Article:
Here are five reasons that might explain the disparity:
1. You co-worker negotiated better than you did when she was hired.
There’s a lot of variation in whether and how people negotiate salary when they get a job offer. Some people accept on the spot, others push for a little more, and others push for a lot more. And some of them get it. Your co-worker’s salary might be higher than yours simply because she asked for more. (Unfortunately, asking for more now probably won’t close the gap; it’s never as easy to negotiate after you’ve accepted the job.)
2. The job market was tighter when your co-worker was hired.
In job markets like this one, employers can hire good people for lower salaries. But a few years back, when jobs were more plentiful, employers had to offer more money to attract the best people. If your co-worker was hired during an employee’s market, and you were hired during an employer’s market, that could explain the difference.
3. Your co-worker has a particular degree or skill that the company rewards.
Even if you and your co-worker are doing roughly equivalent work, the company may put people with certain skills, degrees, or certifications into a higher salary category.
4. Your work isn’t as good as you think it is.
A lot of people overestimate their own performance, and they often have trouble recognizing that’s the case. It’s worth considering whether there might be good reasons why the company might not value your work as highly as they value someone else’s—even if it’s a blow to your ego.
5. Your co-worker’s boss or job is a nightmare.
If your co-worker’s job is particularly difficult or unpleasant, the company may pay more to attract and retain people willing to do the work, even if the skills involved are roughly the same as yours. The same could apply if her boss is the problem; it’s not unheard of for a company to increase the salaries of people working under a jerk to keep employees from leaving.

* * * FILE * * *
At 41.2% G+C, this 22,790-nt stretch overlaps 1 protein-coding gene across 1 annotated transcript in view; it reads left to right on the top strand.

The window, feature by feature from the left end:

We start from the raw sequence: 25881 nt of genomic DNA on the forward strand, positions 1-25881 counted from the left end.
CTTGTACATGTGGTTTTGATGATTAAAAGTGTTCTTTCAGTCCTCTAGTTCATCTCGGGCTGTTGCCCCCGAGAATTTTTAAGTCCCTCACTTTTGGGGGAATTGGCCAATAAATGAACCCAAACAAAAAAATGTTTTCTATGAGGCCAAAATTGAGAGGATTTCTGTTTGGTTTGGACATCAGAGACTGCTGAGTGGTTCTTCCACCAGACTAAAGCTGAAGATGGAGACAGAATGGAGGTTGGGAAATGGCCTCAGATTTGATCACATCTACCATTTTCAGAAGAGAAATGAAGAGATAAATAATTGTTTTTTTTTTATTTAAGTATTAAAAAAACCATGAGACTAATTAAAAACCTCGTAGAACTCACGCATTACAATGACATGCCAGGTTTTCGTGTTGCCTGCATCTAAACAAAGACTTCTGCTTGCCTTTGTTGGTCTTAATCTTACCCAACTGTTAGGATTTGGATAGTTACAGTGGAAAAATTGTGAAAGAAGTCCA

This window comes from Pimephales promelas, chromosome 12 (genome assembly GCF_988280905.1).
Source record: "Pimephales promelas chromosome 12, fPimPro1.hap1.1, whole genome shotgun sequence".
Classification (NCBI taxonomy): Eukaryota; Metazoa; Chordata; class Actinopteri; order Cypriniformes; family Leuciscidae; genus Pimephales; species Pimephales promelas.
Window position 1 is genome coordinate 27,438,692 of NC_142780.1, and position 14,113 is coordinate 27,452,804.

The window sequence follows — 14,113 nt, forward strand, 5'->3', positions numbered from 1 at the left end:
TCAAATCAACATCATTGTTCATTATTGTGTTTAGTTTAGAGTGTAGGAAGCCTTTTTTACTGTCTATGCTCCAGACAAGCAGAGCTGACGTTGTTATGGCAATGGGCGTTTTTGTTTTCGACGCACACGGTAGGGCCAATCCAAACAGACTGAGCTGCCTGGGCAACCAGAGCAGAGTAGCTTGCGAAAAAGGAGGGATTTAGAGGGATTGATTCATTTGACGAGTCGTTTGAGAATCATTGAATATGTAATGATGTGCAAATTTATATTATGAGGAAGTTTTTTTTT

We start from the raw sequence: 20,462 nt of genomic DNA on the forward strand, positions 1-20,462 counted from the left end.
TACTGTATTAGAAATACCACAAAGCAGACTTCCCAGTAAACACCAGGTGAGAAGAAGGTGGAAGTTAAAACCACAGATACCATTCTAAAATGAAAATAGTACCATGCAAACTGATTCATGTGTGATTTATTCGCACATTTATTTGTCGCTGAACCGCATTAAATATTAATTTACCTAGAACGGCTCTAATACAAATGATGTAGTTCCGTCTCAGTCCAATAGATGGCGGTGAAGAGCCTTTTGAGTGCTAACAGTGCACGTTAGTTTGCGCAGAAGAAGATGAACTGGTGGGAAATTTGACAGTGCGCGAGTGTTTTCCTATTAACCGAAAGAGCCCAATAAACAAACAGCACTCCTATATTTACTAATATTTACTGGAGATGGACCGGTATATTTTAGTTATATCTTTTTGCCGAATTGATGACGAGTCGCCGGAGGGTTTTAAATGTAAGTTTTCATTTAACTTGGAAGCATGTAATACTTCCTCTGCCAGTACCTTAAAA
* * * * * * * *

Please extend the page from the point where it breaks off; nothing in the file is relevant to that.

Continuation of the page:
So what can you do about it?
Despite each of these scenarios, you might be able to improve your own salary if you’re dissatisfied. But you’ll have a better chance of reaching your pay goals if you focus on the salary you deserve, completely independent of what your co-worker makes.
Do some research on industry norms for your particular work in your geographic area and see where your salary falls relative to those markers. If your research shows that your pay is roughly in line with what makes sense for your industry and the only issue is that your co-worker makes more than you, you can still ask for more, but be open to the idea that the pay raise might not happen. That’s not an insult, just a pretty typical result of the way different people negotiate different packages.
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You can also ask your boss what you would need to accomplish to earn a raise. That conversation could lead to valuable feedback, which might help you discover a solid path to the salary you want.
Ultimately, if you don't you don't like your salary and your boss won't budge, go out there and see what other offers the world has for you. You might find one you like better—or decide you'd rather stay put. Just make sure you base that decision on what the job is worth to you, not to your colleague.
Alison Green writes the popular Ask a Manager blog where she dispenses advice on career, job search, and management issues. She's also the author of Managing to Change the World: The Nonprofit Leader's Guide to Getting Results and former chief of staff of a successful nonprofit organization, where she oversaw day-to-day staff management, hiring, firing, and employee development. She now teaches other managers how to manage for results.